Skip to main content

Violent clashes displaced 4.48 lakh in India; communal, caste conflicts led to "smaller" displacement: Norway report

By Our Representative
Estimating that a whopping 4.48 lakh people were displaced in India due to internal conflicts and violence in India last year, a new report, jointly prepared by the Internal Displacement Monitoring Centre (IDMC) and the Norwegian Refugee Council (NRC) has said that there are 7.96 internally displaced persons (IDPs) in the country.
Pointing out that displacement caused by violent secessionist movements has primarily been associated with the National Socialist Council of Nagaland and the Assam movement, as well as the ongoing war between militants and the state in Kashmir”, the report states, “Identity-based autonomy movements have also caused displacement in many parts of India, including the states of Telangana and Assam.”
However, the report does not believe communal and caste conflicts in have led to large-scale displacements. It says, “Localised inter-communal violence between Hindus and Muslims, for example in Gujarat, has resulted in smaller-scale displacement, as have caste disputes in states such as Bihar and Uttar Pradesh.”
Pointing out that most of the displacements in India are taking place because of development projects “as part of India’s rapid development and industrialization”, the report, which is titled “Global Report on Internal Displacement”, says, “The large-scale acquisition of land and the eviction and displacement of tens of millions of people over the past decades, not only for the purpose of building dams, mines and industrial plants, but also for other objectives such as urban renewal and environmental conservation.”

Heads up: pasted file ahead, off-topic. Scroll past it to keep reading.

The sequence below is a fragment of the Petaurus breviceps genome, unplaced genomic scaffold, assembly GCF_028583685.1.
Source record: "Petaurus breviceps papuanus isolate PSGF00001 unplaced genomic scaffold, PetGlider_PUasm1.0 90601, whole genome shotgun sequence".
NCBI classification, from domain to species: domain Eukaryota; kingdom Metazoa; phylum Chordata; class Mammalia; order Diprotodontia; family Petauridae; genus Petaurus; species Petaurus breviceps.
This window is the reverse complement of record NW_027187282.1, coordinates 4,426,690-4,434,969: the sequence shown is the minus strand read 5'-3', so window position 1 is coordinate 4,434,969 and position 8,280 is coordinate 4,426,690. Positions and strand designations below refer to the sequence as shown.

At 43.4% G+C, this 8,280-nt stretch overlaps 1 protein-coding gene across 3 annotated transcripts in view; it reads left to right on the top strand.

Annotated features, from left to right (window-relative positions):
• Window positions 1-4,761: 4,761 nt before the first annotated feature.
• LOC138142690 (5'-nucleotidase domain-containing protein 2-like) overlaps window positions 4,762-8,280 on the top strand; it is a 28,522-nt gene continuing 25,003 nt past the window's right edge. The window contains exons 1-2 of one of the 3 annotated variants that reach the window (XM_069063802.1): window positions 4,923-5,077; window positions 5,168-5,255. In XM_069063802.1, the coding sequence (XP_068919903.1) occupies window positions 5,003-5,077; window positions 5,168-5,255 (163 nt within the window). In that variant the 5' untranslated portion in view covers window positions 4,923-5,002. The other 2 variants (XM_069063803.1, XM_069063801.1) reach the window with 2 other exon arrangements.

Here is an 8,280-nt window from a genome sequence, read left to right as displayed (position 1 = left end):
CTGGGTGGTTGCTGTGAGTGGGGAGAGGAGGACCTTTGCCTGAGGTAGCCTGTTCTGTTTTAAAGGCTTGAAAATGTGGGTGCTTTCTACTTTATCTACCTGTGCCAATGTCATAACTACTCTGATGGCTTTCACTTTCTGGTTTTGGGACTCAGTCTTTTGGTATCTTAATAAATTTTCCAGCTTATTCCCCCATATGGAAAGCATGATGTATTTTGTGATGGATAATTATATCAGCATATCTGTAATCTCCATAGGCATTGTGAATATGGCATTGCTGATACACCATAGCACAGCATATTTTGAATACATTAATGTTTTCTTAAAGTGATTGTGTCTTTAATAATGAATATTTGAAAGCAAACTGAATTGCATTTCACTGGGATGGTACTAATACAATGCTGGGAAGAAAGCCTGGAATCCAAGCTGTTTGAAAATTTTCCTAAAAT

Especially singling out “the most controversial cases is the Sardar Sarovar dam”, the report states, “Approved in 1984, the project had displaced an estimated 350,000 people in Gujarat, Madhya Pradesh and Maharashtra by 2015.”

“In addition to the government’s indifference to the adverse impacts of displacement, extreme inequality in land ownership, insufficient implementation of laws and policies to protect indigenous lands, the power imbalance between project implementers and the affected communities, and the government’s severe approach to dissent are some of the key factors that enable and perpetuate displacement in the context of development projects”, the report states.
Pointing out that “there is a strong link between development projects and conflict”, the report says, “Most of India’s land conflicts arise from state takeovers, often on behalf of private investors”, adding, “The adverse social and environmental impacts of development projects implemented through large-scale land acquisitions with minimal (if any) consultation and compensation have fuelled tensions, violence and conflict over land access and use.”
“As a result”, it says, “Non-state armed groups have gained support from some marginalised communities affected by development projects. Meanwhile, despite numerous state-level housing policies and schemes, limited access to adequate housing in urban and rural areas continues to increase people’s vulnerability to displacement associated with natural hazards.”
Estimating that about 70 million people were displaced development projects between 1947 and 2010, and regretting that data on those displaced since 2010 is not available, the report underlines, only about “a third of the displaced people have been resettled in a planned manner, but their locations are unknown and their resettlement is not a durable solution.”